Sue Robb of 4Children talks to Julie Laughton and Alison Britton from the Department for Education about the role of childminders in delivering the 30 hours free entitlement.
Driving modal shift from car to bus
The Greener Journeys Behaviour Change Lab applied behavioural insights to develop innovative ideas that encouraged drivers to switch to the bus. Here, Isabelle Brennan takes a look at the lessons learnt, which can support industry and local government to promote a more sustainable way to travel
Responsible for up to 50,000 premature deaths in the UK per year, air pollution is a major public health challenge. Reducing the number of cars on our roads must be a central part of the solution. Cars produce 60 per cent of domestic transport emissions, which as a sector is responsible for a quarter of emissions in the UK, and whilst there has been a lot of recent advances in technology, this can only take us part of the way. Electric vehicles may emit no exhaust fumes, however they still produce large amounts of small particle pollution - for which the World Health Organisation states there is no safe limit - from the wear on brakes and tyres and by throwing up dust from the roads.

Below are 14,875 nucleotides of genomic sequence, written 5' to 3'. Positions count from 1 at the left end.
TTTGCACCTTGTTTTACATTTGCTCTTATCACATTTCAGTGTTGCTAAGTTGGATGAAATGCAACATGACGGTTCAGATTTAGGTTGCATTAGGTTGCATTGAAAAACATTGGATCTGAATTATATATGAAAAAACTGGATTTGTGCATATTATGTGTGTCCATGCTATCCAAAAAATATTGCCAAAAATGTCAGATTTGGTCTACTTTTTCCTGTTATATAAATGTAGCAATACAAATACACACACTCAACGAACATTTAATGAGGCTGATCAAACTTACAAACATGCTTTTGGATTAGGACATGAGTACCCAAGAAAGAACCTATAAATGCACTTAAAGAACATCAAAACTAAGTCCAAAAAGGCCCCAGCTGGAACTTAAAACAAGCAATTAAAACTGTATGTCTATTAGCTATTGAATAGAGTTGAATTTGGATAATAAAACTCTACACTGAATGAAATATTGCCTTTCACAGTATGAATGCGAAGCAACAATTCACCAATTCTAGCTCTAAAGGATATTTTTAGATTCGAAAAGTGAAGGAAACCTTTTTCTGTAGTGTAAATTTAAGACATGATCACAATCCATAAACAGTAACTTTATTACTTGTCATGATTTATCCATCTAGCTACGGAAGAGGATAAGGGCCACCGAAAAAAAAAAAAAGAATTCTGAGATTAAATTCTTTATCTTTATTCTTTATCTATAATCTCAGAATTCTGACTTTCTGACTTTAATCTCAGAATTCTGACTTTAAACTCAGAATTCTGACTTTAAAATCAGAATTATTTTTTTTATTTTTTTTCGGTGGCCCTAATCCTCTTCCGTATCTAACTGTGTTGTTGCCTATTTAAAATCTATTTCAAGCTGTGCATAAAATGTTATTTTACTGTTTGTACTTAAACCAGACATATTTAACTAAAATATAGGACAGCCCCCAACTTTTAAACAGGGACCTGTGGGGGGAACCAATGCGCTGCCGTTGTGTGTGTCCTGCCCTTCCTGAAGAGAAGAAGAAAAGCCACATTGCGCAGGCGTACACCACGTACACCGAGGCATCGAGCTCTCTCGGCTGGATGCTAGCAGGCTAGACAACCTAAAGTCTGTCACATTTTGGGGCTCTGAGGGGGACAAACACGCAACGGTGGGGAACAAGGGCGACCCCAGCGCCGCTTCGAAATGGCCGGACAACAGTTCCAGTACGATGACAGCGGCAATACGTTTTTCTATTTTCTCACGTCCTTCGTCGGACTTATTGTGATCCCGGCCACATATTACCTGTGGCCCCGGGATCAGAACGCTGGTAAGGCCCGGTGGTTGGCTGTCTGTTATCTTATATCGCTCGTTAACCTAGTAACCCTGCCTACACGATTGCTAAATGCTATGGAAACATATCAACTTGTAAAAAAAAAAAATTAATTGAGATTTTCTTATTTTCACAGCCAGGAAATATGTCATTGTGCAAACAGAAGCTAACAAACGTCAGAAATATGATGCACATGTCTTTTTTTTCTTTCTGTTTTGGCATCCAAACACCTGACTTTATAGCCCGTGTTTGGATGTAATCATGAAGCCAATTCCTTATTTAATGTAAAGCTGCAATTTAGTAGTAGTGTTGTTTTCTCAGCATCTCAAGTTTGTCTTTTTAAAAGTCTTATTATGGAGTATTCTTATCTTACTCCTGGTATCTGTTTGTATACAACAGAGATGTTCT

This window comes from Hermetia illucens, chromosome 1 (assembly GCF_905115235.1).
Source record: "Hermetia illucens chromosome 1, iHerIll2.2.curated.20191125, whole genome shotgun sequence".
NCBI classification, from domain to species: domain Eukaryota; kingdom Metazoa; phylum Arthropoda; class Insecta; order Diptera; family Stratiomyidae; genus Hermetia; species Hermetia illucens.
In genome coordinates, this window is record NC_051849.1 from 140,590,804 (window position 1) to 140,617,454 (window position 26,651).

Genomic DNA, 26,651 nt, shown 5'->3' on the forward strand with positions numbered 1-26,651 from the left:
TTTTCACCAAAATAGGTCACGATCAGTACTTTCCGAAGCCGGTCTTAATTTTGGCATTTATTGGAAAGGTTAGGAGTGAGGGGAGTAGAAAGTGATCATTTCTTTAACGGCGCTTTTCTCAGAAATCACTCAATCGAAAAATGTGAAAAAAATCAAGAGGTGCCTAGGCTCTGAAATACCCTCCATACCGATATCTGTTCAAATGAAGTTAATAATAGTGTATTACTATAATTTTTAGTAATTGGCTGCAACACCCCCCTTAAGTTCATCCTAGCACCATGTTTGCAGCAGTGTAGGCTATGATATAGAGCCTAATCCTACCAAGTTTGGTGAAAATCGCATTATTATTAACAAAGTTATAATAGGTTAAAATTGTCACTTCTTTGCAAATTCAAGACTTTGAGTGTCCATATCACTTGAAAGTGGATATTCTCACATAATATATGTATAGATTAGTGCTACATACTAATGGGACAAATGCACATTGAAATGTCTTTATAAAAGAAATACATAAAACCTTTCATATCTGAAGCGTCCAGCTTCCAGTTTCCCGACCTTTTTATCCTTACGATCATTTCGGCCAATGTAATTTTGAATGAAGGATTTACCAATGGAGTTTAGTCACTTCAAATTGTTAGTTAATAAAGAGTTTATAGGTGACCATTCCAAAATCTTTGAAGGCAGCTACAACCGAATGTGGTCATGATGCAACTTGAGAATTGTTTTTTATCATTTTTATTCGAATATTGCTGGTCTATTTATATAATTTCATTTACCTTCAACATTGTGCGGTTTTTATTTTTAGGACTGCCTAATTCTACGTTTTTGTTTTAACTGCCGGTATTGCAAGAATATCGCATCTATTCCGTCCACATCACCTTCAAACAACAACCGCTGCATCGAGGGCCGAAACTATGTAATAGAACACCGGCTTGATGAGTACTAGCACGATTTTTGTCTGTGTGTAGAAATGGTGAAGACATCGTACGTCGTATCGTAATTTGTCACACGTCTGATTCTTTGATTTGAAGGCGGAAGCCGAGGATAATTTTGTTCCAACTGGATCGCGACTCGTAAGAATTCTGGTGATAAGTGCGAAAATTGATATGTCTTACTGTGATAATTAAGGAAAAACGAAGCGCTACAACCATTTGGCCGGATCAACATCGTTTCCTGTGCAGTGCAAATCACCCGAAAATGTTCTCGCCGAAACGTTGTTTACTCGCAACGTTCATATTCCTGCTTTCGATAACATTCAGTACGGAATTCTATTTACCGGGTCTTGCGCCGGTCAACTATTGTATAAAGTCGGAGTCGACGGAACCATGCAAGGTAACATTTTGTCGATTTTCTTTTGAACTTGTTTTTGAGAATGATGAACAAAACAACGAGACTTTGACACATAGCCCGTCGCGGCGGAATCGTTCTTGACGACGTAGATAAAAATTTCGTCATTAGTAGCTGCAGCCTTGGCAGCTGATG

Therefore our towns and cities need fewer, not just cleaner, car journeys. Walking and cycling as much as feasibly possible is certainly critical to this, however enabling people to safely and efficiently move round cities will also require modal shift to integrated transport networks, with buses playing a large role.
The Greener Journeys Behaviour Change Lab
Modal shift is ultimately underpinned by human behaviour: it requires people to decide to take one form of transport over another. Whilst opting for the car can often be a deeply ingrained and habitual behaviour, there is a growing body of knowledge about the ways behaviours can be ‘nudged’, or influenced, to change.
With this in mind, over two years Greener Journeys and social enterprise Behaviour Change worked in collaboration with the big four bus companies, as well as charities and community groups, to adopt an unconventional approach to tackling this challenge. Experiments were run across the UK to test how applying different behavioural insights affected modal shift from car to bus.